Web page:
trees, having even of themselves bowed down, approach the children."

It is clear that both the Qur'an and the author of the apocryphal "History of the Nativity of Mary" have unconsciously borrowed from Buddhist sources these particular incidents. This fact of course disproves the truth of the narrative.

Were proof required to show that, even as late as Muhammad's time, Buddhist legends were prevalent in Western Asia and were accepted as Christian history, it would be afforded by the existence of the tale of "Barlaam and Josaphat." This legend was written in Greek in the sixth century of the Christian era, as some hold, though it is more generally attributed to Johannes Damascenus, who flourished at the court of the Khalifah Al Mansur (A.D. 753-74). Josaphat, the Christian prince of the book, is undoubtedly Buddha himself, and his name is a corruption of Bodhisattva, one of Buddha's many titles. The main source of the tale is the Sanskrit legendary story of Buddha known as the Lalita Vistara. Yet Josaphat is a saint in both the Greek and the Roman Churches, in the former of which August 26 is sacred to him, in the latter November 27.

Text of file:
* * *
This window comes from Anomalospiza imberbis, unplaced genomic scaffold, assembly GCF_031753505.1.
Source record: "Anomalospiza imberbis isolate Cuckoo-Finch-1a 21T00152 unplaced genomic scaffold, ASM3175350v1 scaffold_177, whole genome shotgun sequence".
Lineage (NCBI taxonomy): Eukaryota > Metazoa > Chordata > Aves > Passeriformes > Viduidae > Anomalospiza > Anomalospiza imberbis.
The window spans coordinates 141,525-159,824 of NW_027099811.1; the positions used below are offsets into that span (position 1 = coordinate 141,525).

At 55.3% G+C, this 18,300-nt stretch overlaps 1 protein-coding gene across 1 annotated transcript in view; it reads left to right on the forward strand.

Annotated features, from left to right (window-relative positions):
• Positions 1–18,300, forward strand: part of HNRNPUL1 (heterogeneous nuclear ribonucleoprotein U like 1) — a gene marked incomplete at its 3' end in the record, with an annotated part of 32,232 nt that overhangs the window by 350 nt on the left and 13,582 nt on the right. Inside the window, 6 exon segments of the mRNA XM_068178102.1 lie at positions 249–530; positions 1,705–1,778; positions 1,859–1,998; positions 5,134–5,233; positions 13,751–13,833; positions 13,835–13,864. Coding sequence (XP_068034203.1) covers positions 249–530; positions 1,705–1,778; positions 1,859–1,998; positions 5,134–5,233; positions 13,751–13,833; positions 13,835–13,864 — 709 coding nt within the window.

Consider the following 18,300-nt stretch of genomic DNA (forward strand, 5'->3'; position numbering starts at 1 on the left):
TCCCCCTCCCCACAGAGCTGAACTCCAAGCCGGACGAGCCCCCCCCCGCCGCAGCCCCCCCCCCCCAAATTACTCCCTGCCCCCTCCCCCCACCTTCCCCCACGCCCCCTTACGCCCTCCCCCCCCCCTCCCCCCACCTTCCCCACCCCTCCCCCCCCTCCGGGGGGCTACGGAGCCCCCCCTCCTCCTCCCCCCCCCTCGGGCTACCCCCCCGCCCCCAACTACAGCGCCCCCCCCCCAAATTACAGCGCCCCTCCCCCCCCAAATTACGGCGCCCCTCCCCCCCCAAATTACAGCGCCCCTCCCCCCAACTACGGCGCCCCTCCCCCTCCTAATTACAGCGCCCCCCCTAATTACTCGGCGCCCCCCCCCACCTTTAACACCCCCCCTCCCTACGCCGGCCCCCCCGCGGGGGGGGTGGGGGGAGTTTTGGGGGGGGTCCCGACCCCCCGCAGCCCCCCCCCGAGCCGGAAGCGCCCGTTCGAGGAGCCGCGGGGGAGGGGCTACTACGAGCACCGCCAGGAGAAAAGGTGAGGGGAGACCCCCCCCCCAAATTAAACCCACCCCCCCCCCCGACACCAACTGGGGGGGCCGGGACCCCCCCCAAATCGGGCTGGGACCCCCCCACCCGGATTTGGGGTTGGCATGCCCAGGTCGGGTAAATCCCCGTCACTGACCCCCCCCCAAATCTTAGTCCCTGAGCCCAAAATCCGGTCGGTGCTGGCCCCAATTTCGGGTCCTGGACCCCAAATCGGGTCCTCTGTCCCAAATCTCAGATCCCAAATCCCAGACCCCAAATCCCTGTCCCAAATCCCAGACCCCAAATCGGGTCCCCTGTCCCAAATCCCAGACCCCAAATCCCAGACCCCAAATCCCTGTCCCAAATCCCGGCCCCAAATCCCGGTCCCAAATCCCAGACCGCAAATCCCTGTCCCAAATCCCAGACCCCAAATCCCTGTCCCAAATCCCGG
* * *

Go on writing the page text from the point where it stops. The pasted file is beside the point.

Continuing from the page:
3. Story of the Childhood of Jesus.

In what has been already related we have learnt something of what the Qur'an teaches on this subject. But we must now deal with the matter more at length.


In Surah III., Al 'Imran, 41, 43, we are informed that before Christ's birth the Angel said of Him:— "And He shall speak to men in the cradle" ... And in Surah XIX., Maryam, 29-31, as we have already seen, we are informed that, when the Virgin Mary's people reproached her, she made a sign towards the Child, implying that they should ask Him of His origin. They said in surprise, "How shall we talk with one who is a child in the cradle?" Then the Child Jesus spoke to them, saying, "Verily I am God's Servant: He hath brought Me the Book and made Me a Prophet."

The origin of this legend is not far to seek. We have already seen that one of the apocryphal Gospels represents Christ, when on His journey to Egypt in His infancy, as addressing the palm-tree and bidding it bow down and permit His Mother to pluck its fruit. But probably the source from which Muhammad borrowed the incident is Injilu't Tufuliyyah, better known as the Arabic Gospel of the Infancy. In the first chapter of that work we read:—

"We have found it recorded in the book of Josephus the Chief Priest, who was in the time of Christ (and men say that he was Caiaphas), that this man said that Jesus spake when He was in the cradle, and said to Mary His Mother, ‘Verily I am Jesus, the Son of God, the Word which thou hast borne, according as the angel Gabriel gave